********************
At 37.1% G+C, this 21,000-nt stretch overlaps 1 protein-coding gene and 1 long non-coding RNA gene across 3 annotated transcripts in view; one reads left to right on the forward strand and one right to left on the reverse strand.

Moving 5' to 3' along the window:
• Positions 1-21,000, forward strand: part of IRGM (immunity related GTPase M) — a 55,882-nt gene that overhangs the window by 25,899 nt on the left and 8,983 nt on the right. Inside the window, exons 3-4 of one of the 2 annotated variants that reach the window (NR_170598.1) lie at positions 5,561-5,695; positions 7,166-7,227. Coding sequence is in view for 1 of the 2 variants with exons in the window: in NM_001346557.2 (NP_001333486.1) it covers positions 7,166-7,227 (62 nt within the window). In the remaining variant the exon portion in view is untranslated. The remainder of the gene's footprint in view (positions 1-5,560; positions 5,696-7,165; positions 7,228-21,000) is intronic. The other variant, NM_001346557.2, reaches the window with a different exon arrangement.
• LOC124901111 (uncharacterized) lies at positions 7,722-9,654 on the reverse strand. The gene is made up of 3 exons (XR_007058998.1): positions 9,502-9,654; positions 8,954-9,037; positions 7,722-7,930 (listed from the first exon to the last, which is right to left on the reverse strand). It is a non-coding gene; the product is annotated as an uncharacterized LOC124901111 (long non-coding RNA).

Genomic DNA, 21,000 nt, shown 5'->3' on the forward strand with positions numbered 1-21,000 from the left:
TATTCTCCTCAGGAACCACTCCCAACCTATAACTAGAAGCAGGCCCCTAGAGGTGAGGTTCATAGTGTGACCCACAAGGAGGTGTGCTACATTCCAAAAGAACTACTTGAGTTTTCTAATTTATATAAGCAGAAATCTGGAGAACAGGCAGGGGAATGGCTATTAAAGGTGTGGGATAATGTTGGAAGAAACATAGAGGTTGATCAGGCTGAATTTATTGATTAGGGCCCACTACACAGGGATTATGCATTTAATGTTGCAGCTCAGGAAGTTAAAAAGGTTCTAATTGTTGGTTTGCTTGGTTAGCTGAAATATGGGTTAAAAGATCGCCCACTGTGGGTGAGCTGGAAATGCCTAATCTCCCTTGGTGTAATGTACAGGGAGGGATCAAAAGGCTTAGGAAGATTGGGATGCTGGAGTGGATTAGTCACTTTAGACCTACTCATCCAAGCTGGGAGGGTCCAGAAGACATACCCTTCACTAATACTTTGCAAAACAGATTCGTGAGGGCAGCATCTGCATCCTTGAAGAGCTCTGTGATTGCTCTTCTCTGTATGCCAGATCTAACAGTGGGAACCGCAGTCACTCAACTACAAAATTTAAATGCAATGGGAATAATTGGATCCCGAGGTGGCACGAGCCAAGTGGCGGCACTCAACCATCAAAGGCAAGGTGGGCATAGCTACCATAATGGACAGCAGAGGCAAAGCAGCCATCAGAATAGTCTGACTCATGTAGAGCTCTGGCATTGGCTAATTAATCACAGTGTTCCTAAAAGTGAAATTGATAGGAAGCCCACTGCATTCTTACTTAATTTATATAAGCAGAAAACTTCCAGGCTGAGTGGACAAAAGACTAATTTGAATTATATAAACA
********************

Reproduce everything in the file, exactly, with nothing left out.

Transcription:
At 37.1% G+C, this 21,000-nt stretch overlaps 1 protein-coding gene and 1 long non-coding RNA gene across 3 annotated transcripts in view; one reads left to right on the forward strand and one right to left on the reverse strand.

Moving 5' to 3' along the window:
• Positions 1-21,000, forward strand: part of IRGM (immunity related GTPase M) — a 55,882-nt gene that overhangs the window by 25,899 nt on the left and 8,983 nt on the right. Inside the window, exons 3-4 of one of the 2 annotated variants that reach the window (NR_170598.1) lie at positions 5,561-5,695; positions 7,166-7,227. Coding sequence is in view for 1 of the 2 variants with exons in the window: in NM_001346557.2 (NP_001333486.1) it covers positions 7,166-7,227 (62 nt within the window). In the remaining variant the exon portion in view is untranslated. The remainder of the gene's footprint in view (positions 1-5,560; positions 5,696-7,165; positions 7,228-21,000) is intronic. The other variant, NM_001346557.2, reaches the window with a different exon arrangement.
• LOC124901111 (uncharacterized) lies at positions 7,722-9,654 on the reverse strand. The gene is made up of 3 exons (XR_007058998.1): positions 9,502-9,654; positions 8,954-9,037; positions 7,722-7,930 (listed from the first exon to the last, which is right to left on the reverse strand). It is a non-coding gene; the product is annotated as an uncharacterized LOC124901111 (long non-coding RNA).

Genomic DNA, 21,000 nt, shown 5'->3' on the forward strand with positions numbered 1-21,000 from the left:
TATTCTCCTCAGGAACCACTCCCAACCTATAACTAGAAGCAGGCCCCTAGAGGTGAGGTTCATAGTGTGACCCACAAGGAGGTGTGCTACATTCCAAAAGAACTACTTGAGTTTTCTAATTTATATAAGCAGAAATCTGGAGAACAGGCAGGGGAATGGCTATTAAAGGTGTGGGATAATGTTGGAAGAAACATAGAGGTTGATCAGGCTGAATTTATTGATTAGGGCCCACTACACAGGGATTATGCATTTAATGTTGCAGCTCAGGAAGTTAAAAAGGTTCTAATTGTTGGTTTGCTTGGTTAGCTGAAATATGGGTTAAAAGATCGCCCACTGTGGGTGAGCTGGAAATGCCTAATCTCCCTTGGTGTAATGTACAGGGAGGGATCAAAAGGCTTAGGAAGATTGGGATGCTGGAGTGGATTAGTCACTTTAGACCTACTCATCCAAGCTGGGAGGGTCCAGAAGACATACCCTTCACTAATACTTTGCAAAACAGATTCGTGAGGGCAGCATCTGCATCCTTGAAGAGCTCTGTGATTGCTCTTCTCTGTATGCCAGATCTAACAGTGGGAACCGCAGTCACTCAACTACAAAATTTAAATGCAATGGGAATAATTGGATCCCGAGGTGGCACGAGCCAAGTGGCGGCACTCAACCATCAAAGGCAAGGTGGGCATAGCTACCATAATGGACAGCAGAGGCAAAGCAGCCATCAGAATAGTCTGACTCATGTAGAGCTCTGGCATTGGCTAATTAATCACAGTGTTCCTAAAAGTGAAATTGATAGGAAGCCCACTGCATTCTTACTTAATTTATATAAGCAGAAAACTTCCAGGCTGAGTGGACAAAAGACTAATTTGAATTATATAAACA